I am 44 years old but I have only spent seven years at school. My family was very poor and they couldn’t afford to send me to school so I left just after primary school. My father earned 200 DHS/week (approx. £34) as a security guard. I have three brothers and four sisters and sometimes we had nothing to eat.

At the age of 15, I was forced to work in a garment factory 13 hours a day 6 days a week. My salary was less than £4 a week. Life became even harder when my father passed away in 1995. I didn’t even see sunlight in the factory. I felt like a slave trapped in a building with no way to escape because my family would starve if I didn’t work.

In 2000, my mother became very ill. I couldn’t afford her hospitalization, so in 2003 I decided to work abroad as a domestic worker. I went to Dubai because this was the fastest way to secure a job in another country. I worked for a good family there, but the hours were long for only £180 a month. In 2004, I came to the UK but just two years later, my mother passed away. I begged my employer to let me go home, but she refused. She said there was no need for me to go home because my mother was already dead. All I could do was cry.

In 2007, A friend told me that in the UK I had the right to change employer. I found a new job, and then another one, but I was still working long hours. When I became ill the doctor said I was overworked and advised me to rest. But how could I rest? I asked my employer if I could go to a friend’s house and rest. She wasn’t happy. She put all my clothes in a black bin bag and I was fired. Things didn’t get better after that. My next employer accused me of stealing £225 and a very expensive leather jacket. She later found the money and the jacket, but I felt I couldn’t stay after that. I was lucky to find another employer shortly after that so I was able to renew my visa. However, everyday it became harder to work in isolation with no voice, no rights and nowhere to go.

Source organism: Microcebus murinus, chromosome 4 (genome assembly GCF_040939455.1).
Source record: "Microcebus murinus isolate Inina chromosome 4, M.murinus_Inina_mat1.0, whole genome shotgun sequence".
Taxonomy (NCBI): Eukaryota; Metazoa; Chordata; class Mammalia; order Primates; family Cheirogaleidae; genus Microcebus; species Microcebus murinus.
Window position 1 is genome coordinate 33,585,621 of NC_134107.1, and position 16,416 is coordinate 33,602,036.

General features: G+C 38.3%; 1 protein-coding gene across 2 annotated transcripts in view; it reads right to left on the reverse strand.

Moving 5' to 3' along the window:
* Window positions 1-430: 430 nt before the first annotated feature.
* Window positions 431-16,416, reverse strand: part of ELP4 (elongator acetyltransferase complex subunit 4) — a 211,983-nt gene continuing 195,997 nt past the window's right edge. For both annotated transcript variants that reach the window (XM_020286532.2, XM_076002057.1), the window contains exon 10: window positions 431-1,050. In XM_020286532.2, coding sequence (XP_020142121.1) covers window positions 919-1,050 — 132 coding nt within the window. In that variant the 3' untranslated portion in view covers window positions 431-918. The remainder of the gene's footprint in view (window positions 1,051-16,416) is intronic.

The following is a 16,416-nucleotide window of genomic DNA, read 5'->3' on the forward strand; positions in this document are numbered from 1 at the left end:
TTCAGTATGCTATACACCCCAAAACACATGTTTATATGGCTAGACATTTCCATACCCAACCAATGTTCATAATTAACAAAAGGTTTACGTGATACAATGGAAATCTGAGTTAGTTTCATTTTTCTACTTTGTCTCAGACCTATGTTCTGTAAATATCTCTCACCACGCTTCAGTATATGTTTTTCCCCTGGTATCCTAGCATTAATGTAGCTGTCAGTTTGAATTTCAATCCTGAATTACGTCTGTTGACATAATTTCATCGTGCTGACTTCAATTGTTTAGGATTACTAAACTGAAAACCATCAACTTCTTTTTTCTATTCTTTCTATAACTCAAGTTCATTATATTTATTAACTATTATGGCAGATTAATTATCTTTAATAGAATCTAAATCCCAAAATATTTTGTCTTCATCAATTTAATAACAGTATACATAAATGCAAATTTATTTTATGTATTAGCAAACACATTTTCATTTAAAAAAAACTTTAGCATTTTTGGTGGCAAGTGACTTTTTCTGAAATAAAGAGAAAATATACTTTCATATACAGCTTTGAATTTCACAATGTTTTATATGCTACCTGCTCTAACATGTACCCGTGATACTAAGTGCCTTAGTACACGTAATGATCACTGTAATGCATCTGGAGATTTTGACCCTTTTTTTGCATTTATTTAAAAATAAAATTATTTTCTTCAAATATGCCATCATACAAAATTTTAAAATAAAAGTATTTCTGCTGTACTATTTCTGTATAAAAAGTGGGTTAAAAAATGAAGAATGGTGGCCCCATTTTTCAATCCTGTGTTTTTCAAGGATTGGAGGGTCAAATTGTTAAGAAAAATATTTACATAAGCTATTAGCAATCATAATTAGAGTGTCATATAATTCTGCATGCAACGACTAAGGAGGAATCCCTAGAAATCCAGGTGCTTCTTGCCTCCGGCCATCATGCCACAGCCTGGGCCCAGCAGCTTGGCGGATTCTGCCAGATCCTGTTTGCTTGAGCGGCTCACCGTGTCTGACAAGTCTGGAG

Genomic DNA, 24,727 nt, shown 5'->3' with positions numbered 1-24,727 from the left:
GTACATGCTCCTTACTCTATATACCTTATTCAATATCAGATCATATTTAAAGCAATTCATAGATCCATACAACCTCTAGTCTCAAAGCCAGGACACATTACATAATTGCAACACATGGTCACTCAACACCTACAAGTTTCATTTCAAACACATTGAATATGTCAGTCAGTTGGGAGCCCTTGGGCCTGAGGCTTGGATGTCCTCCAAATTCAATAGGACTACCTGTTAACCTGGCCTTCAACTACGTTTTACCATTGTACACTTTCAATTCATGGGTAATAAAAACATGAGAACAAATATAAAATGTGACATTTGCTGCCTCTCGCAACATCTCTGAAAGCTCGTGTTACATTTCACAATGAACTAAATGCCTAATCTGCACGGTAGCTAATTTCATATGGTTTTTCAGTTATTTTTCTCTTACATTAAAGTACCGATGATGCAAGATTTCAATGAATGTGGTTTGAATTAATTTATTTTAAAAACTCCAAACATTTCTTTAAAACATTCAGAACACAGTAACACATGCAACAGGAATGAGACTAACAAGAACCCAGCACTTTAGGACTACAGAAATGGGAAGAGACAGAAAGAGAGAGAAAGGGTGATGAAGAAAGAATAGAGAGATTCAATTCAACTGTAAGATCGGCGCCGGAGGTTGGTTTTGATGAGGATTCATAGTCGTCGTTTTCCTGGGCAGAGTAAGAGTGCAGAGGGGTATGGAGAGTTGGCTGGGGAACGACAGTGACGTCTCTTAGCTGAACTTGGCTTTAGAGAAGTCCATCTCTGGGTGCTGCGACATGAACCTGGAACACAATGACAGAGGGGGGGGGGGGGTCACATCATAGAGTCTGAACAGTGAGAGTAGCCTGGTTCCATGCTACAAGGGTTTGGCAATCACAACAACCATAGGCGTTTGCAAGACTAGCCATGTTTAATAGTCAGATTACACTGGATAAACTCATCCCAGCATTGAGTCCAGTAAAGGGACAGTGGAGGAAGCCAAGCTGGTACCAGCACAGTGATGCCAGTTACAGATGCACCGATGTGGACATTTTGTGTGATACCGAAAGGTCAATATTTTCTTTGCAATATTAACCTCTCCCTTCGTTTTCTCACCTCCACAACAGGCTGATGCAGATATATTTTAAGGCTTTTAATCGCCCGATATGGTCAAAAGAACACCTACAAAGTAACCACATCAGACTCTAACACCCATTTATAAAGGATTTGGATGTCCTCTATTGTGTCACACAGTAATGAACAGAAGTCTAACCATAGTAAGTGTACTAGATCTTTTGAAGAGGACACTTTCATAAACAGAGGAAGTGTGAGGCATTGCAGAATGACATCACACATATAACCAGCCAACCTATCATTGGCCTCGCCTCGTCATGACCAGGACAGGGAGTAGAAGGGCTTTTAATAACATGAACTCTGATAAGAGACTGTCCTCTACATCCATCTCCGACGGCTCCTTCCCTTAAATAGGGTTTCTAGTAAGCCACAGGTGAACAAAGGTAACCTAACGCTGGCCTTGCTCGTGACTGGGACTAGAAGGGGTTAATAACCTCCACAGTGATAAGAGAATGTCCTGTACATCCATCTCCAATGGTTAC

Finally, in 2009 I joined Justice for Domestic Workers (J4DW). It’s a self-help, advocacy and campaigning organisation run by migrant domestic workers, representing more than 300 London-based domestic workers from all over the world. We may all come from different countries but we share similar stories of suffering back home and different forms of abuse in the UK. Slavery is very much alive in the life of many migrant domestic workers. We work very long hours for very low salaries trying to support families back home.

At J4DW, we work together to improve our living and working conditions.We campaign to be properly recognized and respected as workers because we contribute to the economy of both our home and host country.

We are now campaigning to reverse the recent changes made to the UK visa conditions of overseas domestic workers. Since April 6th 2012 migrant domestic workers coming to the UK with their employers will be given a 6-month visa and after this time they have to leave the country. They don’t have the right to change employer, even if their employer is abusive. Previous rules allowed us to change jobs and move to a different household without losing our immigrant status.

These changes sadden me because even if I won’t be affected (I was in the UK prior to April 6), they will leave many of my fellow domestic workers open to abuse and exploitation. If their employer doesn’t pay their wages, makes them work 18 hours a day seven days a week or beats them, they won’t be able to access help. And if they leave the house and try to find another job, they will become undocumented and risk deportation. I am fighting along with my fellow domestic workers to stop this unjust situation.

J4DW (along with Kalayaan, Unite the Union, TUC, Anti-slavery International, Christian Aid, Amnesty International, and Children Unite) has been campaigning for the ratification of the Domestic Workers Convention 189. UK was one of 8 countries including Sudan to abstain from supporting an International Labour Organisation convention on protection for domestic workers, claiming there were already good safeguards in place, despite these protections having been removed.